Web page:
“You see statues everywhere to politicians, poets, bishops but none to cooks or bacon-curers or market gardeners.”
Heat is the featured book at Cook the Books.
George Orwell said it correctly…………
“A human being is primarily a bag for putting food into; the other functions and faculties may be more godlike, but in point of time they come afterwards. A man dies and is buried, and all his words and actions forgotten, but the food he has eaten lives after him in the sound or rotten bones of his children. I think it could be plausibly argued that changes of diet are more important than changes in dynasty or even of religion. The Great War, for instance, could never have happened if tinned food had not been invented. And the history of the past four hundred years in England would have been immensely different if it had not been for the introduction of root crops and various other vegetables at the end of the Middle Ages, and a little later the introduction of non-alcoholic drinks (tea, coffee, cocoa) and also of distilled liquors to which the beer drinking English were not accustomed. Yet it is curious how seldom the all-importance of food is recognized. You see statues everywhere to politicians, poets, bishops but none to cooks or bacon-curers or market gardeners.”
George Orwell, The Road to Wigan Pier
One of the many quotes in the book Heat by Bill Buford which start us out; some mental food before you turn the page and read about Bill Buford’s culinary education. At the hands of Mario Batali…think about it… (Talk about the school of hard knocks..whew!)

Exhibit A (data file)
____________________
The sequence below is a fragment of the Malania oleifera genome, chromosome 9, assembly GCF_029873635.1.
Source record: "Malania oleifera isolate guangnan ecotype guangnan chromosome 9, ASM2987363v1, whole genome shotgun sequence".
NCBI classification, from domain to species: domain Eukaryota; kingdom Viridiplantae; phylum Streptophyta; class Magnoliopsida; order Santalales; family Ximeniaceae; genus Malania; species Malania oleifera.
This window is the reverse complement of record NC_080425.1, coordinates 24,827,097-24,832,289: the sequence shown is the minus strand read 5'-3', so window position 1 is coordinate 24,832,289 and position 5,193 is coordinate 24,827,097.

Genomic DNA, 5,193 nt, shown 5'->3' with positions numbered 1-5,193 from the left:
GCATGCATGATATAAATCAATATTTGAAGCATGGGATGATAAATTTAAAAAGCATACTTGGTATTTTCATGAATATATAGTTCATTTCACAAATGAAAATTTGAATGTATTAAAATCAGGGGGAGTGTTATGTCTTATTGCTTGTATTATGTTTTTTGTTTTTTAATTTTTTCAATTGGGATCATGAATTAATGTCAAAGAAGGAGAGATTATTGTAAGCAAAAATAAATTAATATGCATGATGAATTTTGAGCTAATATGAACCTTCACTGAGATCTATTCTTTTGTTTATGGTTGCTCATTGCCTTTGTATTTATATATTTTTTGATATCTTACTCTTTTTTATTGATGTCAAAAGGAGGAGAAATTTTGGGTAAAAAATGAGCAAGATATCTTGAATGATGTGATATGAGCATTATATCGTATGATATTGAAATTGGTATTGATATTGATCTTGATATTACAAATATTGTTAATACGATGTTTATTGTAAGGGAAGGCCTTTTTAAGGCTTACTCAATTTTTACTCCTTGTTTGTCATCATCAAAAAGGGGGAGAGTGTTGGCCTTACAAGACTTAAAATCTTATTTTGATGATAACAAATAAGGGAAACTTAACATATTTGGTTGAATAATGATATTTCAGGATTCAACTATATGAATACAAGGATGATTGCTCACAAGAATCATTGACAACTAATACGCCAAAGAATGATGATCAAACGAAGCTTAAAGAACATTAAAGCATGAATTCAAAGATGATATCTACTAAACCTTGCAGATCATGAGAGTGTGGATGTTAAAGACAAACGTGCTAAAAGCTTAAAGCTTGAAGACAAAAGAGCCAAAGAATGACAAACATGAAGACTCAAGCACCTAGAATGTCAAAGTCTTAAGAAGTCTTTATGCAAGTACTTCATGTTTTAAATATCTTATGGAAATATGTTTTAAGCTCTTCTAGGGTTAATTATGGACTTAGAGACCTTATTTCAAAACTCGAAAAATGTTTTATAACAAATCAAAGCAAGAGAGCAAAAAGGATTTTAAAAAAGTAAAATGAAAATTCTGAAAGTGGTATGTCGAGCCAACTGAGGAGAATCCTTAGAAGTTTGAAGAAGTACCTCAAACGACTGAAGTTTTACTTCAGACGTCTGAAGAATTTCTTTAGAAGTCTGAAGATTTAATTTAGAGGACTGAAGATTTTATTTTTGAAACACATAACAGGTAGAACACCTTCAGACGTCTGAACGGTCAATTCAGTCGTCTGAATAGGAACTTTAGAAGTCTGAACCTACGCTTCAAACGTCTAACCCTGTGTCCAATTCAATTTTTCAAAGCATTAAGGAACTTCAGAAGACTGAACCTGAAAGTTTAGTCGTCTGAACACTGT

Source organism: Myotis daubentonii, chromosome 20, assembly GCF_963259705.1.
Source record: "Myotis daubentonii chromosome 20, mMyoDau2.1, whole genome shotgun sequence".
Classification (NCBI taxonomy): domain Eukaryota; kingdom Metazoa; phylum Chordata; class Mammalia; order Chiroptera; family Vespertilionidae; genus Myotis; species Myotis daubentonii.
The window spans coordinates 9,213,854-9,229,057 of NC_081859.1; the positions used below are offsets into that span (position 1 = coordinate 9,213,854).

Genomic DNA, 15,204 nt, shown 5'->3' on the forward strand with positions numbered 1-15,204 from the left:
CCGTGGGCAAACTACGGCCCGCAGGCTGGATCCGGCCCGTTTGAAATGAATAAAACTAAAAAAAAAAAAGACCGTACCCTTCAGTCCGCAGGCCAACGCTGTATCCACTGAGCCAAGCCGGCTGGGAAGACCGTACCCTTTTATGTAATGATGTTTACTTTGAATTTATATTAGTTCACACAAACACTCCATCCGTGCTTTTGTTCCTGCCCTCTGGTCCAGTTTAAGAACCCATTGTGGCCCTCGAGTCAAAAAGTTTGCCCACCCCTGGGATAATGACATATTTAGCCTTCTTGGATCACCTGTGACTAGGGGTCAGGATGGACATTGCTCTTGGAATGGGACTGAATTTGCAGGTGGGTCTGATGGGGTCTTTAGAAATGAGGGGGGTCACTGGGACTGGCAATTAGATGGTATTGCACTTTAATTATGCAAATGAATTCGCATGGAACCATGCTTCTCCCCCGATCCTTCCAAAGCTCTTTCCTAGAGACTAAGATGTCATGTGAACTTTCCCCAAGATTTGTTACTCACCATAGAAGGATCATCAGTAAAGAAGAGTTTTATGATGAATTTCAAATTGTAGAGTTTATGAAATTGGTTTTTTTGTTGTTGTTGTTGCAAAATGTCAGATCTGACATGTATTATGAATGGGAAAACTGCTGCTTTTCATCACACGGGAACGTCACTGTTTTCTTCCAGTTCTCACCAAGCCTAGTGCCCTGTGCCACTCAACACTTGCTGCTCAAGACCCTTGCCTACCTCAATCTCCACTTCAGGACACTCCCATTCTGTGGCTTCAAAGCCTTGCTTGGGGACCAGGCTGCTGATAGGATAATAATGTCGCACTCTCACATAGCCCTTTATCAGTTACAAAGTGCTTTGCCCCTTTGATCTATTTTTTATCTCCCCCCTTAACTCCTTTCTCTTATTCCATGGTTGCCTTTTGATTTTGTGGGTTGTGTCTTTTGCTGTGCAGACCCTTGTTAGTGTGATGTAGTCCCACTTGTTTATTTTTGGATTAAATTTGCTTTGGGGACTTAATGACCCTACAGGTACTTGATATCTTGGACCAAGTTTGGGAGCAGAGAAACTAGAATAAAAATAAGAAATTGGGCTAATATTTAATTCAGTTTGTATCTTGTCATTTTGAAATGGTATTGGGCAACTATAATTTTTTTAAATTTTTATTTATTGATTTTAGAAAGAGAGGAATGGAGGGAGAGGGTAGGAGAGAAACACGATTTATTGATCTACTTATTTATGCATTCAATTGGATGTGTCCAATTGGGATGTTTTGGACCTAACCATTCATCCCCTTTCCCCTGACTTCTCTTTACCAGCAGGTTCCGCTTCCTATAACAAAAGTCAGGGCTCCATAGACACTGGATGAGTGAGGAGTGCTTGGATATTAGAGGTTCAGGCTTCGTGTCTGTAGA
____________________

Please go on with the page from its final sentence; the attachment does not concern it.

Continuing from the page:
Mario Batali scares me a little. He is a larger than life figure (seriously, no pun on his size) that can out eat, out party and out drink anyone. So….a book that paints you a rare portrait of what it’s like in Molto Mario’s kitchen? Yeah, I was interested in reading this one. It’s a culinary adventure book – like Kitchen Confidential – giving you a front row seat to the heated tempers behind the scenes of a five-star restaurant.
The details about the kitchen such as the staff interaction with one another, Buford’s treatment as a “kitchen slave,” the disgust and thinly veiled scorn over him not bringing his own knives. Buford takes you on a journey few will take. It was an education of butchering and the artistry involved, the ever widening array of ingredients presented, the skill of how to handle a knife as experienced by a novice, as Buford’s confidence and training increased…… humiliation, injury…..this book has all the makings of a very good Food Channel mini-movie!
We are meant to make one dish to capture the featured book. So much inspiration …So many dishes came to mind as I read this book…which one would I prepare? Toughie…but I choose one of the simplest lasagna.
Early on Buford states he was captivated by the kitchen’s smells and by midmorning, when many things had been prepared…all was cooked in quick succession. The waves of smell, like sounds of music, lamb, chocolate, tripe, octopus, huckleberries and then the comforting chemistry of veal, pork and milk as someone prepared a Bolognese.
Heat is a good read, lots of interetsing insight from a kitchen slave’s point of view, lots of good quotes and it’s entertaining.
Check out the website Cook the Books and join in the fun 🙂
“Cooking is the most massive rush. It’s like having the most amazing hard on, with Viagra sprinkled on top of it, and it’s still there twelve hours later.” Gordon Ramsey